CAMP SCHWAB, Okinawa, Japan -- Rhythmic, booming taps occupy the air of the 5th Force Reconnaissance Battalion, 3rd Marine Division's main office hallway as a large creature makes its way to the Training and Operations Office.
Its body is covered with black, coarse hair on top with a sharp white blotch on its chest. He weighs 95 pounds and exudes confidence. This animal is known throughout the base as Private First Class "Big Duke Six," 5th Force Reconnaissance Battalion's pit bull mascot.
Duke, respectfully named after John Wayne, is four years old and has been with the unit since May 1999.
"We believe he was a Japanese fighting dog before we picked him up at the [kennel]," said Gunnery Sgt. James B. Smith, training chief and caretaker for Duke. "He was originally the platoon mascot for 1st platoon, Company A. He picks up his official orders as the battalion mascot this week."
The Duke's daily routine is almost equal to a reconnaissance Marine's schedule.
"He'll run physical training with us and go the whole three miles," said Smith. "He'll even sit out in front of the office and wait for another platoon to run by, [and] chase some units down the road."
With all of the exposure to different Marines each day, Duke tries to mimic humans.
"He'll sit in chairs, thinking he's a person," said Smith. "He even sleeps on a cot at night."
With Duke's new billet as battalion mascot, new things await him.
"We're building him a six-foot wide, seven-foot tall and eight-foot deep doghouse," said Smith. "We're even putting a love seat in it which he likes to sit on."
Duke may have his comical moments, but still stands as a pillar of pride for the battalion.
"He's a very loyal dog," said Smith. "If you mess with him, he'll align you."
Stubby was a stray brown and white ABPT puppy when Private John Conroy picked him up in 1917. He was destined to become the most decorated war dog in U.S. history. The lonely young private was at Yale University for training. When deployment orders came, Conroy smuggled the patchy pup aboard his troop ship bound for France. Stubby reached the trenches in February 1918 in the midst of a horrific battle. Although the dog was never trained to cope with such nightmarish conditions, he calmly endured a mounting barrage of shelling. Stubby's caretakers were amazed by his cool under fire, and absolutely stunned when he ventured out into no manís land to seek out and comfort wounded soldiers caught in the crossfire. News of the little dog's heroism and fidelity reached the French village of Domremy, and after the fighting subsided, the women of the town presented him with a hand-sewn chamois coat decorated with Allied flags and his name stitched in gold thread. Stubby carried messages under fire, stood sentry duty, helped paramedics find the wounded, and gave early warning of deadly gas attacks. When Stubby found and helped capture a German spy who was mapping a layout of the Allied trenches, he was awarded the honorary rank of Sergeant. Seriously wounded by shrapnel, he was sent to the Red Cross hospital for surgery just like any other soldier. Once recovered, the gutsy pit bull returned to his regiment and continued to serve until November 11, 1918, the day the war ended. Upon his return to the U.S., Stubby was greeted by a wildly cheering American public. Named a life member of the Red Cross and the American Legion, he was awarded many medals including one by General John J. Pershing. Called to the White House several times to meet Presidents Harding and Coolidge, he led more regimental parades than any other dog in history. Stubby spent his final years with John Conroy the beloved soldier who had rescued him. He died of old age in 1926.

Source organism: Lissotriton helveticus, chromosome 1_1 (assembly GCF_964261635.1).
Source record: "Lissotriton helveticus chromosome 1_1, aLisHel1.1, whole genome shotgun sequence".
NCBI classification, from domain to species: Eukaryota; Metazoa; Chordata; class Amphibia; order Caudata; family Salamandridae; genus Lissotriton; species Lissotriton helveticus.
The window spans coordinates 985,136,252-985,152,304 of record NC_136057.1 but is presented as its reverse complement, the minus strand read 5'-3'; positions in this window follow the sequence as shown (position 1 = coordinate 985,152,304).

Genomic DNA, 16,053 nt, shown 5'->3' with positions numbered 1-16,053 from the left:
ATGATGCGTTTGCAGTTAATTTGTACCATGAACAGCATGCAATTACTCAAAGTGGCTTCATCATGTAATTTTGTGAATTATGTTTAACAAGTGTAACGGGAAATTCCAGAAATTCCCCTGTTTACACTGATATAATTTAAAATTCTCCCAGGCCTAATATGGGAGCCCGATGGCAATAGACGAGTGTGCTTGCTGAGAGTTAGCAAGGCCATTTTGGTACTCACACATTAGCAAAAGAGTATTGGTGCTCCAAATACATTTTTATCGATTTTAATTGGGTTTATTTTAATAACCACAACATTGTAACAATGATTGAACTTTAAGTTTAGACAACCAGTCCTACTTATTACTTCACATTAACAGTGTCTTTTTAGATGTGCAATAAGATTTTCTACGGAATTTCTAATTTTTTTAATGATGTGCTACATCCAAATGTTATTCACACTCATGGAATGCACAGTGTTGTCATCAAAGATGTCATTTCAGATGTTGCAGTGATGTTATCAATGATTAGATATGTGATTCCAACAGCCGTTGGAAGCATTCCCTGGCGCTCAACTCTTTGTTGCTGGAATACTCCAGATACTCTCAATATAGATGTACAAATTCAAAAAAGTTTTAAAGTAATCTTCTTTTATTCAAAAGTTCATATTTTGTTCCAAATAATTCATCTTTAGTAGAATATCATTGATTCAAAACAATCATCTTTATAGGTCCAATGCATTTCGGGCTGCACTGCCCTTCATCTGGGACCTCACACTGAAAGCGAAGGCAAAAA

The 102nd Pennsylvania Infantry claimed that their beloved Civil War mascot-a brown-and-white pit bull named Jack-understood bugle calls and obeyed only the men of his regiment. Severely wounded in battle, he recovered, only to be captured by the South. So loved and honored was Jack, he was exchanged at Belle Isle for a Confederate soldier.
Sallie, the little brindle mascot and comrade of the 11th Pennsylvania Volunteers, refused to leave the wounded of her regiment during the three-day stand at Gettysburg. Two years later, when Sallie was killed at Hatcher's Run, her "boys" risked their lives under fierce enemy fire to bury her where she fell. Today Sallie is immortalized in bronze at the foot of the 11th Regiment Monument at Gettysburg National Military Park.
The American pit bull terrier was chosen as America's World War I poster dog. Wrapped in the American flag and flanked by the dogs of England, Germany, France and Russia, the pit bull made America's statement to the world. "I'm neutral, but not afraid." It was a fiercely patriotic time and the American pit bull terrier symbolized loyalty, courage and American steadfastness. He was truly the dog of America.
Originally Posted by buzhunter
Here's that poster: